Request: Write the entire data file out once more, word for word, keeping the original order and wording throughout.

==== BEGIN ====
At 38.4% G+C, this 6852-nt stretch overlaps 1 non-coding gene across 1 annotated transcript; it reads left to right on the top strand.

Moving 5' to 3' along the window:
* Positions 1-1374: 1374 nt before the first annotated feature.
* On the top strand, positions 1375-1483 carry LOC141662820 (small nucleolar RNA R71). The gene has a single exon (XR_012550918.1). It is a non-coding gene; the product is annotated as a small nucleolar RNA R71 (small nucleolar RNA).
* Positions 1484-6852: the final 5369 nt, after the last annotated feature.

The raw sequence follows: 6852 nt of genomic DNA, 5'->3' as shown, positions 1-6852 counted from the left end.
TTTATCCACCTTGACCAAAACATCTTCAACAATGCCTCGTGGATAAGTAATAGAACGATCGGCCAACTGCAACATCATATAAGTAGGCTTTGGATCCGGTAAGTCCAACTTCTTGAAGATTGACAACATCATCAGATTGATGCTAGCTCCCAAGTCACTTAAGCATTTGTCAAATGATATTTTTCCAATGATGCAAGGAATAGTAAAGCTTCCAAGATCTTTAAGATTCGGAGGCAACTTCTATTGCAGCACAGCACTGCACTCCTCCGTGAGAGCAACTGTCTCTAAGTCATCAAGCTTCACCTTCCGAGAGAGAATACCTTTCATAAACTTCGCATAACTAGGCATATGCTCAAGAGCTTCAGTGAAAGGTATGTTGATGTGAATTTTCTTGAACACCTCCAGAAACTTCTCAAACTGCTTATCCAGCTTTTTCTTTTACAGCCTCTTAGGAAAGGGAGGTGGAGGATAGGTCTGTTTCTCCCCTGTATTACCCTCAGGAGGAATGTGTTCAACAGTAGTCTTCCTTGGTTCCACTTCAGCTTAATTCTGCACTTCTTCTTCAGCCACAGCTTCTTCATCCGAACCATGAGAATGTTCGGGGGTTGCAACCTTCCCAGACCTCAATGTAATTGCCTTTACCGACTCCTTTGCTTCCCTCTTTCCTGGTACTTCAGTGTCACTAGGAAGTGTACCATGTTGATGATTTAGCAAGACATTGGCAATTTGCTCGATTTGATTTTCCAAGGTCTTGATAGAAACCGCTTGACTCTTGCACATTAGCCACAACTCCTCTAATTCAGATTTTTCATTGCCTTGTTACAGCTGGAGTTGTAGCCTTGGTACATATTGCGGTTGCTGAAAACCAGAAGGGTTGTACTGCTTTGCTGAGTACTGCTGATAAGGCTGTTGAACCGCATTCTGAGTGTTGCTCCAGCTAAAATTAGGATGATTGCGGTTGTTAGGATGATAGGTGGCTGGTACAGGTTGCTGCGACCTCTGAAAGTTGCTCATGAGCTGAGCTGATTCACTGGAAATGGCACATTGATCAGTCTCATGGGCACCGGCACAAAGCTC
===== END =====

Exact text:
At 38.4% G+C, this 6852-nt stretch overlaps 1 non-coding gene across 1 annotated transcript; it reads left to right on the top strand.

Moving 5' to 3' along the window:
* Positions 1-1374: 1374 nt before the first annotated feature.
* On the top strand, positions 1375-1483 carry LOC141662820 (small nucleolar RNA R71). The gene has a single exon (XR_012550918.1). It is a non-coding gene; the product is annotated as a small nucleolar RNA R71 (small nucleolar RNA).
* Positions 1484-6852: the final 5369 nt, after the last annotated feature.

The raw sequence follows: 6852 nt of genomic DNA, 5'->3' as shown, positions 1-6852 counted from the left end.
TTTATCCACCTTGACCAAAACATCTTCAACAATGCCTCGTGGATAAGTAATAGAACGATCGGCCAACTGCAACATCATATAAGTAGGCTTTGGATCCGGTAAGTCCAACTTCTTGAAGATTGACAACATCATCAGATTGATGCTAGCTCCCAAGTCACTTAAGCATTTGTCAAATGATATTTTTCCAATGATGCAAGGAATAGTAAAGCTTCCAAGATCTTTAAGATTCGGAGGCAACTTCTATTGCAGCACAGCACTGCACTCCTCCGTGAGAGCAACTGTCTCTAAGTCATCAAGCTTCACCTTCCGAGAGAGAATACCTTTCATAAACTTCGCATAACTAGGCATATGCTCAAGAGCTTCAGTGAAAGGTATGTTGATGTGAATTTTCTTGAACACCTCCAGAAACTTCTCAAACTGCTTATCCAGCTTTTTCTTTTACAGCCTCTTAGGAAAGGGAGGTGGAGGATAGGTCTGTTTCTCCCCTGTATTACCCTCAGGAGGAATGTGTTCAACAGTAGTCTTCCTTGGTTCCACTTCAGCTTAATTCTGCACTTCTTCTTCAGCCACAGCTTCTTCATCCGAACCATGAGAATGTTCGGGGGTTGCAACCTTCCCAGACCTCAATGTAATTGCCTTTACCGACTCCTTTGCTTCCCTCTTTCCTGGTACTTCAGTGTCACTAGGAAGTGTACCATGTTGATGATTTAGCAAGACATTGGCAATTTGCTCGATTTGATTTTCCAAGGTCTTGATAGAAACCGCTTGACTCTTGCACATTAGCCACAACTCCTCTAATTCAGATTTTTCATTGCCTTGTTACAGCTGGAGTTGTAGCCTTGGTACATATTGCGGTTGCTGAAAACCAGAAGGGTTGTACTGCTTTGCTGAGTACTGCTGATAAGGCTGTTGAACCGCATTCTGAGTGTTGCTCCAGCTAAAATTAGGATGATTGCGGTTGTTAGGATGATAGGTGGCTGGTACAGGTTGCTGCGACCTCTGAAAGTTGCTCATGAGCTGAGCTGATTCACTGGAAATGGCACATTGATCAGTCTCATGGGCACCGGCACAAAGCTC